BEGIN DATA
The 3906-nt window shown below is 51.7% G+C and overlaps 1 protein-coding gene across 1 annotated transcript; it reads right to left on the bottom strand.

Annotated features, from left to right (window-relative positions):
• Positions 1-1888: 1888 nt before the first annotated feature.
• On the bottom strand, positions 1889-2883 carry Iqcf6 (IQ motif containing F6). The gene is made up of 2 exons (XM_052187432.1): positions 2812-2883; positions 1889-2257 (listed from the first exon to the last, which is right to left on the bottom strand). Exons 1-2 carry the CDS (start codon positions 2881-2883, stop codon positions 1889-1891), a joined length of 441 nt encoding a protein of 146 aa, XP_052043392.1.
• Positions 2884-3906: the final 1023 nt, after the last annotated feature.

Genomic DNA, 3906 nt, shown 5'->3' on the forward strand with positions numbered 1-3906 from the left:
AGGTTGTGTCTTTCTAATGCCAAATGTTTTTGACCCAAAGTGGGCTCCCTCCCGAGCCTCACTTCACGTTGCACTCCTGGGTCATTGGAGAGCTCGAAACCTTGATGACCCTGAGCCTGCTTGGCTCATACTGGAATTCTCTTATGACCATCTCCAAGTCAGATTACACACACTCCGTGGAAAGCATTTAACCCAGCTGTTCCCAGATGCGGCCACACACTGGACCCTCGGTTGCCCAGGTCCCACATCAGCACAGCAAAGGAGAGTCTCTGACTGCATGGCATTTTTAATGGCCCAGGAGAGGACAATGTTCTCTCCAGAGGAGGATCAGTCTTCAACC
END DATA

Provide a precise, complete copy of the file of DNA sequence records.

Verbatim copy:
The 3906-nt window shown below is 51.7% G+C and overlaps 1 protein-coding gene across 1 annotated transcript; it reads right to left on the bottom strand.

Annotated features, from left to right (window-relative positions):
• Positions 1-1888: 1888 nt before the first annotated feature.
• On the bottom strand, positions 1889-2883 carry Iqcf6 (IQ motif containing F6). The gene is made up of 2 exons (XM_052187432.1): positions 2812-2883; positions 1889-2257 (listed from the first exon to the last, which is right to left on the bottom strand). Exons 1-2 carry the CDS (start codon positions 2881-2883, stop codon positions 1889-1891), a joined length of 441 nt encoding a protein of 146 aa, XP_052043392.1.
• Positions 2884-3906: the final 1023 nt, after the last annotated feature.

Genomic DNA, 3906 nt, shown 5'->3' on the forward strand with positions numbered 1-3906 from the left:
AGGTTGTGTCTTTCTAATGCCAAATGTTTTTGACCCAAAGTGGGCTCCCTCCCGAGCCTCACTTCACGTTGCACTCCTGGGTCATTGGAGAGCTCGAAACCTTGATGACCCTGAGCCTGCTTGGCTCATACTGGAATTCTCTTATGACCATCTCCAAGTCAGATTACACACACTCCGTGGAAAGCATTTAACCCAGCTGTTCCCAGATGCGGCCACACACTGGACCCTCGGTTGCCCAGGTCCCACATCAGCACAGCAAAGGAGAGTCTCTGACTGCATGGCATTTTTAATGGCCCAGGAGAGGACAATGTTCTCTCCAGAGGAGGATCAGTCTTCAACC